Shakespeare’s Sonnet 10 is a confrontation with the subject to bear children so that beauty may flourish within the narrator’s family. Additionally, the narrator acknowledges that the subject’s unwillingness to have children may stem from the subject’s sense of worth. Because of this, throughout Sonnet 10 the narrator attempts to communicate that he and many others do love the subject. Thus, Sonnet 10 is best characterized by a husband’s desire for his wife to be kind to herself and others by consenting to having children.
The first two lines of Shakespeare’s Sonnet 10 include the narrator urging the listener to admit they are not appropriately taking care of themselves. He even asserts that the subject is so poorly attending her own needs that she is beginning to appear to flout everyone’s concern for her well-being and thus appears cruel. However, the first line contains foreshadowing for Shakespeare’s ultimate thesis. Sonnet 10’s narrator writes “For shame deny that thou bear’st love to any,” which under a superficial reading literally translates into “out of shamefulness admit you hold no love for anyone.” However, Shakespeare has chosen to use the word “bear’st” specifically to reference Sonnet 10’s ultimate point, which is the theme Shakespeare’s earlier sonnets in general, that the listener should bear children.
Though, Shakespeare does not wish to back the listener in a corner. As it may be assumed the narrator is a husband, it is clear he does love the subject and wishes to communicate his concern without harming the subject. He says “Grant if thou wilt, thou art belov’d of many,”, or that he knows the listener is loved by many people. Though, Sonnet 10 goes on to reinforce that this does not mean the listener has love for everyone else, “But that thou none lov’st is most evident;”. He goes on to say that the listener is in fact consumed by “hate” which he calls “murd’rous”. It is interesting to note that Shakespeare should use this diction. It’s possible this is another act of foreshadowing to Sonnet 10’s thesis and that Shakespeare refers to the listener ad such because he equates her unwillingness to have children to an act of murder. This becomes even more obvious when he writes that she is “Seeking that beauteous roof to ruinate” or for her house to fall apart because in Shakespeare’s day, house was terminology for a family line.
Towards the end of Sonnet 10, Shakespeare appeals to the listener to change her ways. He writes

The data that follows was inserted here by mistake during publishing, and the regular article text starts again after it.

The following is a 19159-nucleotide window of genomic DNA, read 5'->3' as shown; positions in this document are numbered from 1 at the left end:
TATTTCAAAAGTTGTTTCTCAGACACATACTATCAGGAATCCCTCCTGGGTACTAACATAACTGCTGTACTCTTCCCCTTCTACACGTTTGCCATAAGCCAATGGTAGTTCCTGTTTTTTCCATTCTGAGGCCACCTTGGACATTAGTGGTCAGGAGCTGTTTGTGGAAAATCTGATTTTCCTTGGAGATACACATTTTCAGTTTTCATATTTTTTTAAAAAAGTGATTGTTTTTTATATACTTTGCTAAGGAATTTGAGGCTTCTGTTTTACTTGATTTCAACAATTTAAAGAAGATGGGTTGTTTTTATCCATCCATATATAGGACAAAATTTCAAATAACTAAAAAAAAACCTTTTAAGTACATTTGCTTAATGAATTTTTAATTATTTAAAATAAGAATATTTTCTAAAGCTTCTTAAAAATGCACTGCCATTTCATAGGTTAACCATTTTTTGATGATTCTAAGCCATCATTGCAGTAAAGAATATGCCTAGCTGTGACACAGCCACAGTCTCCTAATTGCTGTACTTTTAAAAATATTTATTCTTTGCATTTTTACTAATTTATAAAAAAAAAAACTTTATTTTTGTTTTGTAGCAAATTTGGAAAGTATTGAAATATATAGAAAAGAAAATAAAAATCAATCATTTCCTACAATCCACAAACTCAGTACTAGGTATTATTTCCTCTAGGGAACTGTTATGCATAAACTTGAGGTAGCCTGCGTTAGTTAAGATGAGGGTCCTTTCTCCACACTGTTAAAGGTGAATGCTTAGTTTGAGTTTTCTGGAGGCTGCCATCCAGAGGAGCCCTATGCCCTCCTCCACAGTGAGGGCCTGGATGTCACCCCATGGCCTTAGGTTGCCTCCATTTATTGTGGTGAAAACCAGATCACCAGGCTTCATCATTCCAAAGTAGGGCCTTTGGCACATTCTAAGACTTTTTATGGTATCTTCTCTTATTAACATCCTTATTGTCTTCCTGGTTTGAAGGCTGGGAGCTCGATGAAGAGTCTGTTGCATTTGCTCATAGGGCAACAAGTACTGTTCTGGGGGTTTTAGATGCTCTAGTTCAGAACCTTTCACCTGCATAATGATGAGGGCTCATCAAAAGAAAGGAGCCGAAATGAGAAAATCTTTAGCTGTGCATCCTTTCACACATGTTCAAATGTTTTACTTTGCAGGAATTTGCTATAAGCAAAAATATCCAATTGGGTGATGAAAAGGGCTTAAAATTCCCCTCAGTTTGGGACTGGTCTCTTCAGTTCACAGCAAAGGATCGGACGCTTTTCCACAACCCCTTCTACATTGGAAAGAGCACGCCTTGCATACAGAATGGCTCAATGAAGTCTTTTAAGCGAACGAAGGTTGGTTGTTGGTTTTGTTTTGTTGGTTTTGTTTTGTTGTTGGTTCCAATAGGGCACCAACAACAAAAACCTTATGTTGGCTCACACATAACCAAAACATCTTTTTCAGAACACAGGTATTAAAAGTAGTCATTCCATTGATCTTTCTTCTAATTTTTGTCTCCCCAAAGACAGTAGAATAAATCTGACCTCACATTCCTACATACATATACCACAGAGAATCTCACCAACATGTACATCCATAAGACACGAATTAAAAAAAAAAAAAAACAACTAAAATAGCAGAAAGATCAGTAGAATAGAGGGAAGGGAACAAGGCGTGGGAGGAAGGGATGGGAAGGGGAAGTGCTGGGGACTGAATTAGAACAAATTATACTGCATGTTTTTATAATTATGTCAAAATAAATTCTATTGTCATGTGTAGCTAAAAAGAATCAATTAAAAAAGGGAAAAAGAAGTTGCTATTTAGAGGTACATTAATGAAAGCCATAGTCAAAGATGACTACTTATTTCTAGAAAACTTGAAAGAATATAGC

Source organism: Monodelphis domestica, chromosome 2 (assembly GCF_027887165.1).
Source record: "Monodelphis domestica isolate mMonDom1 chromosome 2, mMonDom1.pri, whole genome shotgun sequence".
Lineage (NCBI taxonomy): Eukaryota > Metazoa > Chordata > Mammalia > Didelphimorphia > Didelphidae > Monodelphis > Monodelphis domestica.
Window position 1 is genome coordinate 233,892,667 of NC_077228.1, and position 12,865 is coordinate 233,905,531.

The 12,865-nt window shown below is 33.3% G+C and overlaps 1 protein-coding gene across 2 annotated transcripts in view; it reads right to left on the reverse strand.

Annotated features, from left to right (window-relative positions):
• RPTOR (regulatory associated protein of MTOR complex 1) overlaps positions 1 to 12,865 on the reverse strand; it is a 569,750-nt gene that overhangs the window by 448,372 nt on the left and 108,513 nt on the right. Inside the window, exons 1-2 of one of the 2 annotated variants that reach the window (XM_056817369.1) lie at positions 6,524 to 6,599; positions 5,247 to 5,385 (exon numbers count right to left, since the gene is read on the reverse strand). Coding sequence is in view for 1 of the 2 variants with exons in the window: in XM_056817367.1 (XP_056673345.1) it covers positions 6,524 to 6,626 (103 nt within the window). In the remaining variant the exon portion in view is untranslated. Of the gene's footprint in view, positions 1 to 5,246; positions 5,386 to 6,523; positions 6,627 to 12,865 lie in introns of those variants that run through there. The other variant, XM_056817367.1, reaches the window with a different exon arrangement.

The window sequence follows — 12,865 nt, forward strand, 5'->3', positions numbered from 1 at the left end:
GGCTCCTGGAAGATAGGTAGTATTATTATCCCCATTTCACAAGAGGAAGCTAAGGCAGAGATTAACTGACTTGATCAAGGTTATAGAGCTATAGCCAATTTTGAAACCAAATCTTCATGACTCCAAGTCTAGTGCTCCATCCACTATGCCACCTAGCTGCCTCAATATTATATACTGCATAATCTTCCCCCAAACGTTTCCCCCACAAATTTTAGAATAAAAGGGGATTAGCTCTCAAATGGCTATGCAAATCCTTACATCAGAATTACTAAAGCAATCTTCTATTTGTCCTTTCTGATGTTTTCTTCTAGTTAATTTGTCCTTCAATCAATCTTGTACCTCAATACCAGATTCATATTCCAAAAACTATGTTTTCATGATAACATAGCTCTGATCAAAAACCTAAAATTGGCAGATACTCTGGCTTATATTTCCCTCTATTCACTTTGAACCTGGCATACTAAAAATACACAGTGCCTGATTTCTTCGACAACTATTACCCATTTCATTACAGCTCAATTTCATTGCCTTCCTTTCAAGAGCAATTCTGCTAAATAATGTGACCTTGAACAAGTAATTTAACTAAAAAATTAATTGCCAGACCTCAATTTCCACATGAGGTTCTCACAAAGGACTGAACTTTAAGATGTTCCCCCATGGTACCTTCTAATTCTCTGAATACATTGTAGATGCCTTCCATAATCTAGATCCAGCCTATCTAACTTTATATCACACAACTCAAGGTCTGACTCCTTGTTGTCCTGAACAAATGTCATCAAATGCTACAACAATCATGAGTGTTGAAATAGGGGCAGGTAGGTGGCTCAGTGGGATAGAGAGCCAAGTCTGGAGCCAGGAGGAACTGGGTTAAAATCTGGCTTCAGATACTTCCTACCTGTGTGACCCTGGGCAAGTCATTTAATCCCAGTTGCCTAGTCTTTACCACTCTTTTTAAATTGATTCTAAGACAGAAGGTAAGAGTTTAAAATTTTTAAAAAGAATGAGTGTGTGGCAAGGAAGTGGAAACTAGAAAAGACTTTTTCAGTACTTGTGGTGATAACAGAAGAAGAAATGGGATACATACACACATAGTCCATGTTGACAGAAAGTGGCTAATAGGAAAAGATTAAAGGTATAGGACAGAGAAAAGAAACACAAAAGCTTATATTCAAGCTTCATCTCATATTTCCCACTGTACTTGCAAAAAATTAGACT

“O change thy thought, that I may change my mind.”, which is a direct request for the listener to reconsider her stance on child bearing so that Shakespeare may reconsider his feelings toward her character. When he asks “Shall hate be fairer lodged than gentle love?” he is inquiring whether her unpleasantness should be more developed than her love, referring back to the metaphor that her house is crumbling when Shakespeare uses the word “lodged”. In attempting to change her mind, Shakespeare again flatters the subject of Sonnet 10, telling her to act as beautiful as she appears physically, “Be as thy presence is, gracious and kind,” or at least to herself; “Or to thyself at least kind-hearted prove.”
The closing couplet embodies the melancholy of Sonnet 10’s narrator and finally directly addresses his motivation for speaking. He asks “Make thee another self for love of me,”, which is ambiguous with two equally valid and implied interpretations. First, the Sonnet 10 narrator is asking the listener to change herself out of love for him. Thus, the audience may assume that when the narrator formerly claimed the subject did not love anyone, he was merely stating this to illustrate how poorly she appeared to think of herself.
Secondly, he requesting that she literally make another being of herself, or to have a child. Shakespeare ends Sonnet 10 by admitting that he wishes her true beauty would live on in at least her child, if it cannot live on in both her child and herself. ” That beauty still may live in thine or thee.” Thus, Shakespeare’s narrator, and the purpose of Sonnet 10 is revealed; beauty should be preserved in any way possible, though the reality that it may diminish or fade within the original source is acknowledged.